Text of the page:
Tonight during dinner the kids were at it again. My three-year-old son painting his placemat with ketchup. My one-year-old daughter tossing fistfuls of corn and peas into the air like confetti. Fish sticks pressed into wood table. Strawberries somehow smeared on opposite wall. A diabolical duet.
Someone once told me that if I wanted to change the world, I should clean my own house first. It sounds simple enough, but I am learning quickly that one of the most frustrating aspects of being a full-time parent is the amount of time and energy spent cleaning up messes. It’s neither the actual substance of any particular mess, nor the irrationality of it, that most irk me. Toddlers are supposed to be messy, right? Recently, when I asked my smoothie-soaked son why he keeps making messes, he replied with conviction: “This isn’t a mess, Daddy. It’s just what I am doing.”
What feels most daunting is that it’s an endless cycle. The top items on my to-do list, even prayer, are constantly replaced by a new mess. And yet as soon as the tabletops, high chairs, floors, counters, or bottoms are clean, it’s as if my children agree that mess-making shall commence again. Clean-up feels futile.
Of course Ignatian spirituality reminds us that God exists not just in spite of, but in the midst of, the messiness. Moments of grace are scattered among the crumbs of life. But another insight from St. Ignatius has been further liberating in the face of constant cleaning: the reminder that when the perpetual challenges (like changing the world or cleaning your own house!) feel overwhelming, there is dignity in the little duties, though tedious they may be. St. Ignatius invited his brother Jesuits to do such tasks with discipline and detachment: “Not to be daunted by the greatest enterprise, yet to invest oneself in the smallest one: this is divine.”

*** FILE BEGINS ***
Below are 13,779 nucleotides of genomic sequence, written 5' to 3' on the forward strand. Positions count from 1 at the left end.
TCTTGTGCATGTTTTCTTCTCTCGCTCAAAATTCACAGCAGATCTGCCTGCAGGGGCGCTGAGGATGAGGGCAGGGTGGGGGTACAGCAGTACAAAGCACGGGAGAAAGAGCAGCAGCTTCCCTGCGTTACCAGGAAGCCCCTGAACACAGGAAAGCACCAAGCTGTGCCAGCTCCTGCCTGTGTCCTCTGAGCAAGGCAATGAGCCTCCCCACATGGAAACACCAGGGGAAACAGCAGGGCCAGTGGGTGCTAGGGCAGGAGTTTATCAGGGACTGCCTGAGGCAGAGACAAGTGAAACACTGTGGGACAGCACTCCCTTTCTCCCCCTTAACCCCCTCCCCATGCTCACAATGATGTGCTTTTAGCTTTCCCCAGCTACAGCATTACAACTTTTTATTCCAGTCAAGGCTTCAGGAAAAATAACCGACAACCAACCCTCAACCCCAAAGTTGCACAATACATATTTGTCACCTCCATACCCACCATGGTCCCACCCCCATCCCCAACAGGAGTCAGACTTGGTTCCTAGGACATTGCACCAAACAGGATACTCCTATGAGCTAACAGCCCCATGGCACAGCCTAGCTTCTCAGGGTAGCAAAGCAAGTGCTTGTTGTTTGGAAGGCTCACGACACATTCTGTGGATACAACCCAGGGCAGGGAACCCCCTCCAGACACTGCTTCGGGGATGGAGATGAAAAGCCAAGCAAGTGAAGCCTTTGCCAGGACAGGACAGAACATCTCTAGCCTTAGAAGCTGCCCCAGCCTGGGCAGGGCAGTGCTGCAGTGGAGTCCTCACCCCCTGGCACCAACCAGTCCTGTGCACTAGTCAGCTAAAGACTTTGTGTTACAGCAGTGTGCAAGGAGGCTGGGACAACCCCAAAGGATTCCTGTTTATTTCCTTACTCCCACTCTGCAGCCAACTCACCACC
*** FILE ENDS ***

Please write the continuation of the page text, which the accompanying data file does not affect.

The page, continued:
I decided to invest in tonight’s enterprise of cleaning with a better attitude, from a place of freedom instead of frustration. The pick-up process became a game, and the three of us were a team. My children cleared away every last kernel and crust, and had lots of fun doing so. And as their laughter drifted towards the sound of a running bath, I smiled with pride at the shiny floor and miniature dustpan leaning against the trashcan.
During the mere seconds of transition between dinner clean-up and bath time, the children ran off together, pulled off their full diapers, and made a new mess of the bathroom and each other.
Actually, it wasn’t a mess… it was just what they were doing.
Michael Downs serves as director of justice and kinship at Bishop O’Dowd High School in Oakland. He is also a member of the California Catholic Conference’s Environmental Stewardship Committee and the Vatican’s Laudato Si’ Action Platform Working Group.